HELENA – The House, on a mostly party-line vote Monday, approved a major Republican bill to overhaul Montana campaign finance laws by increasing the amount of allowable contributions made directly to candidates.

House Bill 229 by Rep. Scott Reichner, R-Bigfork, passed 58-42. All but three House Republicans voted for it, while all Democrats opposed it. The bill faces a final vote this week before heading to the Senate for consideration there.

Reichner said campaign finance reform is needed because outside, special interest groups are attracting most of the campaign money – which isn’t traceable – instead of the actual candidates, who must report where their money comes from.

Reichner’s bill also would allow political parties to give unlimited funds to candidates and remove the limit on the aggregate total of what political action committees can give to candidates for state office.

Leading the Democratic opposition to the bill was Rep. Bryce Bennett of Missoula, who predicted that HB229 would result in more money going into politics in Montana – not less – and lead to more political advertising.

“This bill is about fueling money into our PACs and into our parties,” Bennett said. “The issue is not that our limits are too low. This is a bad bill. This is a bill that tells folks that money is the answer to all of our problems. ...”

“It’s exactly what our constituents have told us they don’t want.”

Reichner said outside groups raised six times the money in the governor’s race as did the Democratic and Republican nominees, Gov. Steve Bullock and former U.S. Rep. Rick Hill.

“What is happening is the campaigns can’t control their messages,” he said.

Money flowing into these third-party groups is “dark money,” whose donors cannot be tracked by the public, Reichner said.

HB229 bill would increase to $2,500 the maximum donation individuals can give to a candidate for governor – the same amount people can donate to a candidate for a president or U.S. Senate or House candidate. The current limit for governor is $630.

The new contribution limits for other statewide offices would be $1,000 per donor, and $500 for someone running for the Legislature and other state district races.

Reichner said his bill allows political parties to give unlimited amounts of money to candidates, as many states allow, and that donors of that money must be publicly reported.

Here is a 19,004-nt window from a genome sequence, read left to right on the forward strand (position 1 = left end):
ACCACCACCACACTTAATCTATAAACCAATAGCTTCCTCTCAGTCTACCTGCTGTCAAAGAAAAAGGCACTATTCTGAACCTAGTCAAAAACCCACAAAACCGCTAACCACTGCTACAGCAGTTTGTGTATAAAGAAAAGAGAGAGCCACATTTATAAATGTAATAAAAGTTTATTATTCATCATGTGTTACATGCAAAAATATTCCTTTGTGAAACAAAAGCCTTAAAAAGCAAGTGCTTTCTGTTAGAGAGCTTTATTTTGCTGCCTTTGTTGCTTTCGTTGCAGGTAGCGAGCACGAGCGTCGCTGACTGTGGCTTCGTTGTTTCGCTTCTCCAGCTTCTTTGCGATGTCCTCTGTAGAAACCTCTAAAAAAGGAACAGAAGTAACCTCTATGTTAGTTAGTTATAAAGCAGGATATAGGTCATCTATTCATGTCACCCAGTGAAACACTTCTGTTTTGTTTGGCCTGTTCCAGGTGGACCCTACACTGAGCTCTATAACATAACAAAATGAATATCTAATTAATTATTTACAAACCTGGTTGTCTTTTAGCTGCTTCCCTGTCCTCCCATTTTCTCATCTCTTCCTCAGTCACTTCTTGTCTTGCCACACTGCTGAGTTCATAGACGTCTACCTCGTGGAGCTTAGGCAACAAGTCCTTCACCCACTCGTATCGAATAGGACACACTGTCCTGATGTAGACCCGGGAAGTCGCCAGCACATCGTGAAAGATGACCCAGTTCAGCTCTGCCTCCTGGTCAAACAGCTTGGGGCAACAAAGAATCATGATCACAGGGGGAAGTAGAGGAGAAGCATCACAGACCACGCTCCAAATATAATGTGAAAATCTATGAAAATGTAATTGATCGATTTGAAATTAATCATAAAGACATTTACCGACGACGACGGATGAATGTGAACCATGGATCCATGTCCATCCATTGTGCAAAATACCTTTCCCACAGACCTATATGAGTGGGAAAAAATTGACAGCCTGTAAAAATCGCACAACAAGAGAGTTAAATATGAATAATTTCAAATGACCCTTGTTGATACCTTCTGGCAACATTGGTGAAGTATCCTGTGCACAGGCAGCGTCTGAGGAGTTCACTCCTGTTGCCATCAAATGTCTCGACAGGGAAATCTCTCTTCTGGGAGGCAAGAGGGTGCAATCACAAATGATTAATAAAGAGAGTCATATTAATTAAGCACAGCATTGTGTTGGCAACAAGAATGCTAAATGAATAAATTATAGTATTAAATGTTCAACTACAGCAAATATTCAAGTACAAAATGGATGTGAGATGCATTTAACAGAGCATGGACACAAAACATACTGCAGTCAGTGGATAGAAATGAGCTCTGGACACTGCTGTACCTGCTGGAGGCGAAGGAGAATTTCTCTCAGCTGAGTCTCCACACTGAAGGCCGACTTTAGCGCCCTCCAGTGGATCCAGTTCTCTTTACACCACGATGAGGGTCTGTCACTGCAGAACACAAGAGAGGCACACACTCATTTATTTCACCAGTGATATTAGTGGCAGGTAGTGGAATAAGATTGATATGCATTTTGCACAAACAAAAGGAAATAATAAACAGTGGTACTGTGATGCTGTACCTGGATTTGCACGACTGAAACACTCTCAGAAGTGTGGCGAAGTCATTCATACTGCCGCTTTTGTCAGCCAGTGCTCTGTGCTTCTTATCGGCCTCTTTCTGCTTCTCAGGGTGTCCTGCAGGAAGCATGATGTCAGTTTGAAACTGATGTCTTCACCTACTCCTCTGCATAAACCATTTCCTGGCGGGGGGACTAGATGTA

The bill also removes the aggregate amount of money that special interest political action committees, or PACs, can give to candidates for state office.

Reichner said that regardless of whether people like money going into campaigns, “it’s going to happen.”

“People want to donate to the campaigns, but unfortunately they’re limited,” he said.

The Bigfork legislator said his bill isn’t a “perfect solution” but is an improvement over current law.

The three Republicans who voted against the bill were Rep. Steve Gibson of East Helena, Jesse O’Hara of Great Falls and Nicholas Schwaderer of Superior.

Missoulian State Bureau reporter Charles S. Johnson can be reached at (406) 447-4066 or by email at chuck.johnson@lee.net.

(1) comment

idiot state
idiot state

A good idea, but good luck in Montana where the big labor unions have had the run of the state for decades. They're loathe to have a little competition from opposing voices, differing opinions. Montana's bottom of the barrel in most economic indicators, and it's because of its big fat bloated government and big labor that have made Montana less than attractive. Time to open the windows, clear the air, and let the voters voices be heard..voices other than government unions and the democrats who're hiding in their pockets.

Welcome to the discussion.

Keep it Clean. Please avoid obscene, vulgar, lewd, racist or sexually-oriented language.
Don't Threaten. Threats of harming another person will not be tolerated.
Be Truthful. Don't knowingly lie about anyone or anything.
Be Nice. No racism, sexism or any sort of -ism that is degrading to another person.
Be Proactive. Use the 'Report' link on each comment to let us know of abusive posts.
Share with Us. We'd love to hear eyewitness accounts, the history behind an article.